In England, the GPDO approach has safeguards--the main one being provided through the prior approval procedure. That mechanism is not available under the planning regime in Scotland, so that points to one of the differences between the two regimes. The prior approval procedure in England gives the local planning authority an opportunity to consider the siting and appearance of telecommunications masts. Authorities have different periods in which to consider whether they want to object to a proposal, depending on whether the application is for a ground-based mast or one on a building or structure.
My hon. Friend asked about the number of masts. I understand that there are about 9,000 mobile phone transmitter masts in the United Kingdom. Lattice masts and poles are used--the latter, of which there are about 2,000, are similar to a lamp post and are being used increasingly in preference to lattices as they are less intrusive environmentally.
I cannot tell my hon. Friend how many more masts might be required following the third generation auction of licences. That is an operational matter for the industry. Clearly, operators are fully aware of the importance that we attach to keeping the number of masts to the absolute practical minimum. One way in which that can be achieved, as my hon. Friend suggested--it is an issue of concern expressed by many Members of Parliament, members of the public and local authorities--is the extent to which we promote, and the industry uses, mast and site sharing to contain the number of masts needed.
I recognise that mast sharing is not the optimum environmental solution in every case. A couple of slim and unobtrusive masts might be better than a larger cluttered mast, at least on environmental grounds. However, we are strongly advising the industry that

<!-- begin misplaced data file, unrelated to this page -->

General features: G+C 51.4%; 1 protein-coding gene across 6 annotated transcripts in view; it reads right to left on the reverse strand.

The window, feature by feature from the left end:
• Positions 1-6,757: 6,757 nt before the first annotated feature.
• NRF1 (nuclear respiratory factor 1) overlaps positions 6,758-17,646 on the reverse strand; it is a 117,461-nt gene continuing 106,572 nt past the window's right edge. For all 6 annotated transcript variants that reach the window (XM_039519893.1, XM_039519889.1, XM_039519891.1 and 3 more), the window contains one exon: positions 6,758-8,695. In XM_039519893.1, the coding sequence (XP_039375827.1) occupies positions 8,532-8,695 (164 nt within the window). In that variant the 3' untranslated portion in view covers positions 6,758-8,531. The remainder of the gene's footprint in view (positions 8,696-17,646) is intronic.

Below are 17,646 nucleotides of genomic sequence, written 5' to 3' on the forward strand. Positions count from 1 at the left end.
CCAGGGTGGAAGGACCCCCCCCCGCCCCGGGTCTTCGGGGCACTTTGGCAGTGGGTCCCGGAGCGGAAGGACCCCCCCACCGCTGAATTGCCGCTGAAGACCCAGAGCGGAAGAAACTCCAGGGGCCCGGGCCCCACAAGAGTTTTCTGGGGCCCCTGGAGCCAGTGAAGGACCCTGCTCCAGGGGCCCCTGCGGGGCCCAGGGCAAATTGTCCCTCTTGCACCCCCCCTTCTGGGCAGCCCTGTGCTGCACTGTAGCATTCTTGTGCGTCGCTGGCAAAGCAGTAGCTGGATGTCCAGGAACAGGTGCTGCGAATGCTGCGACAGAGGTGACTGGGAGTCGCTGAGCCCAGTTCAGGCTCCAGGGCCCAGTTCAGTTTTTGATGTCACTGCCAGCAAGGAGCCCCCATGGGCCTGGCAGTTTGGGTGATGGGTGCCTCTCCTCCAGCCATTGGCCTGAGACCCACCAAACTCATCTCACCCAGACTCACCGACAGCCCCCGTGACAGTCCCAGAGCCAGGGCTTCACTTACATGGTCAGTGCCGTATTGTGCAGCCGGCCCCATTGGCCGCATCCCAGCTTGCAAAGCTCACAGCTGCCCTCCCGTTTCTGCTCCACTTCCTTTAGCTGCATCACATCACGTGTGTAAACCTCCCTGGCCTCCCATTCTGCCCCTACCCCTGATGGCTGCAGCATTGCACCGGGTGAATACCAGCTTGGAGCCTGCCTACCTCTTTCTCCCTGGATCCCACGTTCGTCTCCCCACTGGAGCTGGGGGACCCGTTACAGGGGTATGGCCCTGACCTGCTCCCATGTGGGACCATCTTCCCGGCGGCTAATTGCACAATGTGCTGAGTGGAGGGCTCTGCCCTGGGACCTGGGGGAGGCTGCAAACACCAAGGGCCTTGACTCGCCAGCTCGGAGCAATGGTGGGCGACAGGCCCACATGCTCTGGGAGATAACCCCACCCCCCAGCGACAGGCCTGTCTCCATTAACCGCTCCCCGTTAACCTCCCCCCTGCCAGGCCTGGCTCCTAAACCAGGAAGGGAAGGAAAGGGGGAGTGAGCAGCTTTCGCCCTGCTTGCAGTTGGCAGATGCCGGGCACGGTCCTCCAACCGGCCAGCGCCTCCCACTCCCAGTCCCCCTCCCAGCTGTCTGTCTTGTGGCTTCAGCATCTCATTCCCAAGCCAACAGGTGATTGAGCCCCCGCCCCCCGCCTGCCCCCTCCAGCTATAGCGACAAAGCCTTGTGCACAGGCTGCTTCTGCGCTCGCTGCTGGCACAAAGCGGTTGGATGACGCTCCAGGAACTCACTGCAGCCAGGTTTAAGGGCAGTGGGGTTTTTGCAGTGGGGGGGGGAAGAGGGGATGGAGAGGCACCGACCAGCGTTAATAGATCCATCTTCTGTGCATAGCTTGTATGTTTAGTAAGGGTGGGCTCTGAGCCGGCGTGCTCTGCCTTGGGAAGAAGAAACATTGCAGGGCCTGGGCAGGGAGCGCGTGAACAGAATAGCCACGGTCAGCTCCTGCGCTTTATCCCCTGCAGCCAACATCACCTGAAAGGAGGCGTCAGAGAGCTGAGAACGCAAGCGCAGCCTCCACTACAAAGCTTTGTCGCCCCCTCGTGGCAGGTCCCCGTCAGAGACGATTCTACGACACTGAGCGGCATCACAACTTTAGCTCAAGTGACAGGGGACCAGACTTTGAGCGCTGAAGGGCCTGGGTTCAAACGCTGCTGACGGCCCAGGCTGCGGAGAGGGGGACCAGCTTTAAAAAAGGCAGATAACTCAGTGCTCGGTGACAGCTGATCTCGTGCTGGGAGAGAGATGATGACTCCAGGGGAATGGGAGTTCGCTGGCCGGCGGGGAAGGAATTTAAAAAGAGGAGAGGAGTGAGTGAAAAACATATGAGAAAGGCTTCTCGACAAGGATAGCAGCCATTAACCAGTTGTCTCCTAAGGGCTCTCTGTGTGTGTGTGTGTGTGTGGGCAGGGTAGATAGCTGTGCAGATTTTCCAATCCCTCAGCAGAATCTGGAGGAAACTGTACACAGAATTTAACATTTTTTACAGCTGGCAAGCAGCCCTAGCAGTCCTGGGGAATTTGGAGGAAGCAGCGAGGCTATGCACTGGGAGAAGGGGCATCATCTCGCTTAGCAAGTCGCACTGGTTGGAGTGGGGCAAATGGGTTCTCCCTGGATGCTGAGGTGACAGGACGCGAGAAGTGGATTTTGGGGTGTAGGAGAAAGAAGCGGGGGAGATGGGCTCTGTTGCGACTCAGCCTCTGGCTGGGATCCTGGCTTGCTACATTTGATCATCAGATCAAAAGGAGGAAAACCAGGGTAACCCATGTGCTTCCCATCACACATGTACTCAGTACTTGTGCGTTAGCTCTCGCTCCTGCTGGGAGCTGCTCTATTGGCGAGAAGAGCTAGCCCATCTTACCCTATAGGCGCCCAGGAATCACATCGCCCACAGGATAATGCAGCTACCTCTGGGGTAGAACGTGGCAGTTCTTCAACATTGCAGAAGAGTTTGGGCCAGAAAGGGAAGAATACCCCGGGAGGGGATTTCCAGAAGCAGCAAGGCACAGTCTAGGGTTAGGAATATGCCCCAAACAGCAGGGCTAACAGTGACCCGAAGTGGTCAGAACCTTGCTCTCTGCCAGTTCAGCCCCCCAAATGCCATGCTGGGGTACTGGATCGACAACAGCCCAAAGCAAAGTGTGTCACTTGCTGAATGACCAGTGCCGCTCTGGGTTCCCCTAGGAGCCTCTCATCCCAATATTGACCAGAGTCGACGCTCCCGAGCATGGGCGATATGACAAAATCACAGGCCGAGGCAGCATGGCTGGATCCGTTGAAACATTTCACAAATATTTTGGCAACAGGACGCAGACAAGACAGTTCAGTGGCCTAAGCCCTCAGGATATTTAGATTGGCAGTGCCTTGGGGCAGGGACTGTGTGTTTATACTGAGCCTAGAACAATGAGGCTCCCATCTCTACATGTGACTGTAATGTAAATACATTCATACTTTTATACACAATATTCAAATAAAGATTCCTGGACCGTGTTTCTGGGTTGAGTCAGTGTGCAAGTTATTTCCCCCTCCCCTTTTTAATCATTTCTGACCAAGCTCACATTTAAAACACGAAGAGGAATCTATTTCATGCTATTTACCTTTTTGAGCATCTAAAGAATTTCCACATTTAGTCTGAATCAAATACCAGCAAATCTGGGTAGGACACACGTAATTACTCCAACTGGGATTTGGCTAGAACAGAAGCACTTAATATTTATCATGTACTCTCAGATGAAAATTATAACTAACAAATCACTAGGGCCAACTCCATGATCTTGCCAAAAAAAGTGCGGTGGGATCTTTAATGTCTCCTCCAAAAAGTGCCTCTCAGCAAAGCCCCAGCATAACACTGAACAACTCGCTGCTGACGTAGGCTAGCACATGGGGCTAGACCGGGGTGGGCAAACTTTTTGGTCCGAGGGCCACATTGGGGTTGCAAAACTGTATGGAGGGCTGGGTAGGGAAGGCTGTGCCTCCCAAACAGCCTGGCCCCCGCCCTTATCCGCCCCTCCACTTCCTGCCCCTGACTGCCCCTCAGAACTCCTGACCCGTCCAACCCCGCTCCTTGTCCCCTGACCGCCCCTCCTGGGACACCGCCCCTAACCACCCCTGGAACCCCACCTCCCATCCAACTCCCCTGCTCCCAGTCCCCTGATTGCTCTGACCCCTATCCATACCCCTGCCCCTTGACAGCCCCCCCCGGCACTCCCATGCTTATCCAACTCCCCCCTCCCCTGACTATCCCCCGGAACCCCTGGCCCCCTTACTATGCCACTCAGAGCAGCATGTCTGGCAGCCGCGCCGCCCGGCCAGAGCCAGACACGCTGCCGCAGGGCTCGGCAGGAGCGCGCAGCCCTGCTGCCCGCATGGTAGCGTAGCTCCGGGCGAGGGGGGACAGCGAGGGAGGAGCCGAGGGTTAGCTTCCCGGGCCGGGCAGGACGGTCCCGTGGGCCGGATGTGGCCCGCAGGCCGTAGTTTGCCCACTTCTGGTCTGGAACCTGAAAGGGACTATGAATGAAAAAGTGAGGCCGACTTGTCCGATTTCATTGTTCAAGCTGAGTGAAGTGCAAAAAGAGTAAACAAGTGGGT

I have outlined the existing regulatory arrangements and policy guidance to my hon. Friend. We recently conducted a consultation exercise on possible changes to planning arrangements for telecommunications masts in the UK.
The present system of prior approval is a major advantage for mobile phone operators. It gives them some certainty about the time scale within which either a decision will be made or an objection lodged. If an authority does not make a decision within the appropriate deadline, operators have an automatic right to install. The main criticism of the present system, in particular in the light of some of the issues that my hon. Friend raised, is its perceived complexity and an alleged lack of adequate consultation procedures--the voice for local communities to which he referred.
Under the prior approval procedures there is concern that there is insufficient time for a local planning authority to consult adequately all the people who are likely to be affected by a development.